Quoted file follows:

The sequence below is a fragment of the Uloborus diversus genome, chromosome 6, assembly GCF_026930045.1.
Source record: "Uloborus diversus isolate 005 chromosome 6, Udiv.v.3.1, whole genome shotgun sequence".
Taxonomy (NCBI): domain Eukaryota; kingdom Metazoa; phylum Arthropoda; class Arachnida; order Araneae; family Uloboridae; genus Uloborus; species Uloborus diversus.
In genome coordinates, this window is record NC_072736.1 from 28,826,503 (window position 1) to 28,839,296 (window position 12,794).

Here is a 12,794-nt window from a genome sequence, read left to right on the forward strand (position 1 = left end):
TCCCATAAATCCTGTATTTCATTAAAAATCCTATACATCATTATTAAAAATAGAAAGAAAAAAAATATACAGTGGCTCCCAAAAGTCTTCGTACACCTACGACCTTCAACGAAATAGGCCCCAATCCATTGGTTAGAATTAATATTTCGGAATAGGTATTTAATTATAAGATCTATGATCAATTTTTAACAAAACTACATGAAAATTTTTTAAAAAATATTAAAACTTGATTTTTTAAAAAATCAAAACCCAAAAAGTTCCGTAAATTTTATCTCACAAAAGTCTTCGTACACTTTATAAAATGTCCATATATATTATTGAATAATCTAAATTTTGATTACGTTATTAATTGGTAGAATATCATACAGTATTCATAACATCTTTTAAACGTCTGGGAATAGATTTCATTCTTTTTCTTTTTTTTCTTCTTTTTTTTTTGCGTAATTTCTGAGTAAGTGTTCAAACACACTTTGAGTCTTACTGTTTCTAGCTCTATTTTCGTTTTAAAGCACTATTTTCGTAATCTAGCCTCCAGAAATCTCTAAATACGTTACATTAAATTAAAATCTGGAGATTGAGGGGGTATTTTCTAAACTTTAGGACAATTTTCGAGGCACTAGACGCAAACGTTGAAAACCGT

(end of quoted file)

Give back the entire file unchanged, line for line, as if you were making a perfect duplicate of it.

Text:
The sequence below is a fragment of the Uloborus diversus genome, chromosome 6, assembly GCF_026930045.1.
Source record: "Uloborus diversus isolate 005 chromosome 6, Udiv.v.3.1, whole genome shotgun sequence".
Taxonomy (NCBI): domain Eukaryota; kingdom Metazoa; phylum Arthropoda; class Arachnida; order Araneae; family Uloboridae; genus Uloborus; species Uloborus diversus.
In genome coordinates, this window is record NC_072736.1 from 28,826,503 (window position 1) to 28,839,296 (window position 12,794).

Here is a 12,794-nt window from a genome sequence, read left to right on the forward strand (position 1 = left end):
TCCCATAAATCCTGTATTTCATTAAAAATCCTATACATCATTATTAAAAATAGAAAGAAAAAAAATATACAGTGGCTCCCAAAAGTCTTCGTACACCTACGACCTTCAACGAAATAGGCCCCAATCCATTGGTTAGAATTAATATTTCGGAATAGGTATTTAATTATAAGATCTATGATCAATTTTTAACAAAACTACATGAAAATTTTTTAAAAAATATTAAAACTTGATTTTTTAAAAAATCAAAACCCAAAAAGTTCCGTAAATTTTATCTCACAAAAGTCTTCGTACACTTTATAAAATGTCCATATATATTATTGAATAATCTAAATTTTGATTACGTTATTAATTGGTAGAATATCATACAGTATTCATAACATCTTTTAAACGTCTGGGAATAGATTTCATTCTTTTTCTTTTTTTTCTTCTTTTTTTTTTGCGTAATTTCTGAGTAAGTGTTCAAACACACTTTGAGTCTTACTGTTTCTAGCTCTATTTTCGTTTTAAAGCACTATTTTCGTAATCTAGCCTCCAGAAATCTCTAAATACGTTACATTAAATTAAAATCTGGAGATTGAGGGGGTATTTTCTAAACTTTAGGACAATTTTCGAGGCACTAGACGCAAACGTTGAAAACCGT